Autumn is my favourite season for outdoor portrait photography. Can you guess why? Yes, the beautiful contrasting colours provided by the golden leaves on trees and on the ground make for stunning backgrounds. But it’s also that unique, soft, sideways light. And the combination of these two elements is an unmatched combo!
So I would like to share with you some of my portrait photography tips to make the best of the autumn attributes, things to consider when it comes to taking advantage of the natural light, equipment that can be handy, useful camera settings and even the best colours to wear to look amazing in portraits!
Have your camera ready with a fully charged battery, especially if it’s a bit chilly, since batteries in general tend to die faster when cold. Have a memory card with a lot of free capacity.
To make the best of your portrait session, take along a mid sized reflector. There are many options in the market to buy, but you can also make your own. Just get a thick cardboard piece of at least 50 cm on its shorter side and wrap it in aluminium foil. You can find a quick guide on How to Build a Photography Lighting Reflector here.
If it’s just going to be you and your model, then I strongly recommend you to have a tripod for your camera and/or one for your reflector. Otherwise just ask a friend to hold the reflector so that you can entirely focus on getting a great shot.
Choose your location
Stockholm has so many green areas and parks where you can get close to the water. In the autumn the gorgeous warm colours of the yellowing leaves that decorate the tree branches and the ground create a beautiful backdrop for portrait photography. So make it to a park you already know and find a spot surrounded by trees with lots of leaves on the ground. The bright yellow colour of these will reflect a very beautiful light that you can make use of for your photo session.
My absolute favourite park for portraits is Djurgården, you don’t even have to go very far inside, just walk about 5 minutes from Djurgårdsbron and you’ll already find plenty of beautiful spots close to the water with lots of trees that you can use to frame your subject.
How to make the best of the light
The sunlight in autumn has two main characteristics. It’s soft, something that is very flattering for portrait photography since the highlights and shadows cast on the face tend to be very faded. The second characteristic is that it comes from the side instead of from above our head. This light can easily be manipulated and reflected.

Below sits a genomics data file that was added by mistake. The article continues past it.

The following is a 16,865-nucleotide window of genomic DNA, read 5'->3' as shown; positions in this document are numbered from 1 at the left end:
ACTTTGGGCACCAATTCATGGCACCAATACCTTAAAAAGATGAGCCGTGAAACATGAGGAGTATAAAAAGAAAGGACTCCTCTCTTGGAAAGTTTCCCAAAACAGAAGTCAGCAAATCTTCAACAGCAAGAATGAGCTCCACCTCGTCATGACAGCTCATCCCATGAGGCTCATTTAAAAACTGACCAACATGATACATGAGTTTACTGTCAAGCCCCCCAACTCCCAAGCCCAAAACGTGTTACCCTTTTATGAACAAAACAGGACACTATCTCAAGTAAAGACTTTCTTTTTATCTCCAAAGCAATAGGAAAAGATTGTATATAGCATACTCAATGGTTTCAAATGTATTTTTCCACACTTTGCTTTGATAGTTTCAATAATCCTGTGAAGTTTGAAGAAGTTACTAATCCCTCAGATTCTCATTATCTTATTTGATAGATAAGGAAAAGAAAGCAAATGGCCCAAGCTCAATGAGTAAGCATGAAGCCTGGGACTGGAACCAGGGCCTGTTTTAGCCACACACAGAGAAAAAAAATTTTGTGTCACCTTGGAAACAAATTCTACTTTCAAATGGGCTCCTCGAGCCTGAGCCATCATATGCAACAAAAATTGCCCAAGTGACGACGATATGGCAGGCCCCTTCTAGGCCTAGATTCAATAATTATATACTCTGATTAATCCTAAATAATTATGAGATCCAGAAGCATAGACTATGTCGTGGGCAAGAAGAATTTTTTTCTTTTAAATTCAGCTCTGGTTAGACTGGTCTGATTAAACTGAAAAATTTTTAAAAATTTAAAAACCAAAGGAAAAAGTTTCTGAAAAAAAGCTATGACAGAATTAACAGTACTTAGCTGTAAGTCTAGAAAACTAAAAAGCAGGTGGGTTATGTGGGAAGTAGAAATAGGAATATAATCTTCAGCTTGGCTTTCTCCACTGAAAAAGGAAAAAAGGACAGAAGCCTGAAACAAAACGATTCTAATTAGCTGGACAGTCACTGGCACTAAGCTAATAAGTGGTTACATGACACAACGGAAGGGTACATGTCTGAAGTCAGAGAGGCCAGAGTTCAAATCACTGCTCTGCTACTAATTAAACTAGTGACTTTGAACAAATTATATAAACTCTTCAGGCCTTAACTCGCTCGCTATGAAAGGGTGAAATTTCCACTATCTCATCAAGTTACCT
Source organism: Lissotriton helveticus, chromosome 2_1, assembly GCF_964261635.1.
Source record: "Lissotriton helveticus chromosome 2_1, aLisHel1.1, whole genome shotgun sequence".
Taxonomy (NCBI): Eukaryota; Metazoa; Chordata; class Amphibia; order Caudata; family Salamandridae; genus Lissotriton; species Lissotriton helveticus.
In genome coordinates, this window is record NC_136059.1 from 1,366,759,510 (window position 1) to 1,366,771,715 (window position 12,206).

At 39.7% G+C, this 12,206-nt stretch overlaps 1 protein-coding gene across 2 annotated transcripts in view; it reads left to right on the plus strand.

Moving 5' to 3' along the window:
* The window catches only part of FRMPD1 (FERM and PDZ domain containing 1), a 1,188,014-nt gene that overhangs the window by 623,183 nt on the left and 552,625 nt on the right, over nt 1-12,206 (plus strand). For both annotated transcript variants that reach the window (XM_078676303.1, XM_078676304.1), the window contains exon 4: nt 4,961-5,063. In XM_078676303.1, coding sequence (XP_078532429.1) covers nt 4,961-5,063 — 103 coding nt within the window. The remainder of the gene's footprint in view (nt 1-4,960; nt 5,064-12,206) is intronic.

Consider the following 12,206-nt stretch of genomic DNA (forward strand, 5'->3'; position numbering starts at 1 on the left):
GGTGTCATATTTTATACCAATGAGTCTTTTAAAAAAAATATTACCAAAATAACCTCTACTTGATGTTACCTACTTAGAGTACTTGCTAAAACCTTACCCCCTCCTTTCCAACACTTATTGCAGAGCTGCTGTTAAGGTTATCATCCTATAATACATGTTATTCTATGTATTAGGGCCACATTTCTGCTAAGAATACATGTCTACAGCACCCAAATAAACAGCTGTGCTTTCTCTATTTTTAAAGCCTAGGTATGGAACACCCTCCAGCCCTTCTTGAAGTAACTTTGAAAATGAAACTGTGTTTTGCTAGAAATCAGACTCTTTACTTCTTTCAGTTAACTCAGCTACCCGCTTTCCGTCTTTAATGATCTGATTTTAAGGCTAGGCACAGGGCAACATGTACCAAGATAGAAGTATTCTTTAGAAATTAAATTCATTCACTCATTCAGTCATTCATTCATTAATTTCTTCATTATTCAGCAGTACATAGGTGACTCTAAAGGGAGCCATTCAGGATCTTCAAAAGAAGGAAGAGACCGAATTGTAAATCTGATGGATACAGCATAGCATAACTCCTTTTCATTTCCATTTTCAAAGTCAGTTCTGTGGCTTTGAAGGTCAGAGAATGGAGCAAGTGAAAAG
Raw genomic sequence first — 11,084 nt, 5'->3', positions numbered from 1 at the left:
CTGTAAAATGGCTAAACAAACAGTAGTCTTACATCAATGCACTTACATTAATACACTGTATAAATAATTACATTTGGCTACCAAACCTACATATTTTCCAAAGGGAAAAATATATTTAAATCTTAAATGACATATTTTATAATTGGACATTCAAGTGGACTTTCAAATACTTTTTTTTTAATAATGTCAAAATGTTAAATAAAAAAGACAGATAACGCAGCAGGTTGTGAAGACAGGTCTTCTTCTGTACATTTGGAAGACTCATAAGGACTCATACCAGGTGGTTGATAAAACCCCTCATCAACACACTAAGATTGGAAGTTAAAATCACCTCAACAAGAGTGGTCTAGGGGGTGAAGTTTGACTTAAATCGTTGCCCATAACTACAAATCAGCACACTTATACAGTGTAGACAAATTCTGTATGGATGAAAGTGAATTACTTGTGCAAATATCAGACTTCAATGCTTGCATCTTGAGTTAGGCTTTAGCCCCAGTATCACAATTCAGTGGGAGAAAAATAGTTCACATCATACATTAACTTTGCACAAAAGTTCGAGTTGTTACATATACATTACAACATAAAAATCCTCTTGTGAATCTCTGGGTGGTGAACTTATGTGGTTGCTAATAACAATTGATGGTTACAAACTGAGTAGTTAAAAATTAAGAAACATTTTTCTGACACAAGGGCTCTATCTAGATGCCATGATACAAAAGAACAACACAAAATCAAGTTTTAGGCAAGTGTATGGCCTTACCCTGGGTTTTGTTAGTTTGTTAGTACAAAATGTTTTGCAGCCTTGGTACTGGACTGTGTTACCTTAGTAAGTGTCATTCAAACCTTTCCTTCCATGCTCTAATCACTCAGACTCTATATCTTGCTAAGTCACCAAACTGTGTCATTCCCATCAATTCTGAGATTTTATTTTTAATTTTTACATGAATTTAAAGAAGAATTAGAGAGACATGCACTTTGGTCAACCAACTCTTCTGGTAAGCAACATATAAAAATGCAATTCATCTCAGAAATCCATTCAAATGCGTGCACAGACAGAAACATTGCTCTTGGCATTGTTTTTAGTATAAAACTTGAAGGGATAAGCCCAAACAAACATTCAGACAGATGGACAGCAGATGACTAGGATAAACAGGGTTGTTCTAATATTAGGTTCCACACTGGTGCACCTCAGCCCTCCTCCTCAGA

I normally like to place my subject with the sun behind them, then with the help of the reflector, which I place in front of them, I reflect the sunlight onto their faces. Like in the portrait below.
The effect created by having the sun in the frame and at the same time having the subject lit, instead of darkened, takes the portrait to a whole new level. A well-lit image makes the difference between a good photo and a bad photo.
Once you have found your spot, placed your subject and your reflector, then you can set up the camera. With these light conditions I would normally go for ISO 400 and then it’s up to you how you prefer to work your camera. You might want to go with the Aperture priority automatic function, which is highly recommended for portraits, or perhaps you’re like me and want to go full Manual. In any case I would work with a fixed aperture value or F-stop of F5.6 or even go down to F2.8. Why? Because we’re taking portraits and we want our subject to be the main element in our photograph. When working with a large aperture our subject will separate from the background and the background will then look blurred.
Depending on whether you’re hand-holding your camera or if it’s sitting on a tripod, remember to make sure you have your camera’s shutter speed set up at a high enough value. I recommend 1/125 sec. minimum value for hand-held if you have an incredibly steady hand, but if you’re more like me and it’s cold outside you’ll be on the safe side with setting it at 1/250 sec.
What to wear
To visually contrast and complement the naturally prevalent yellow and orange colours of the season, ask your model to wear blues or bright greens.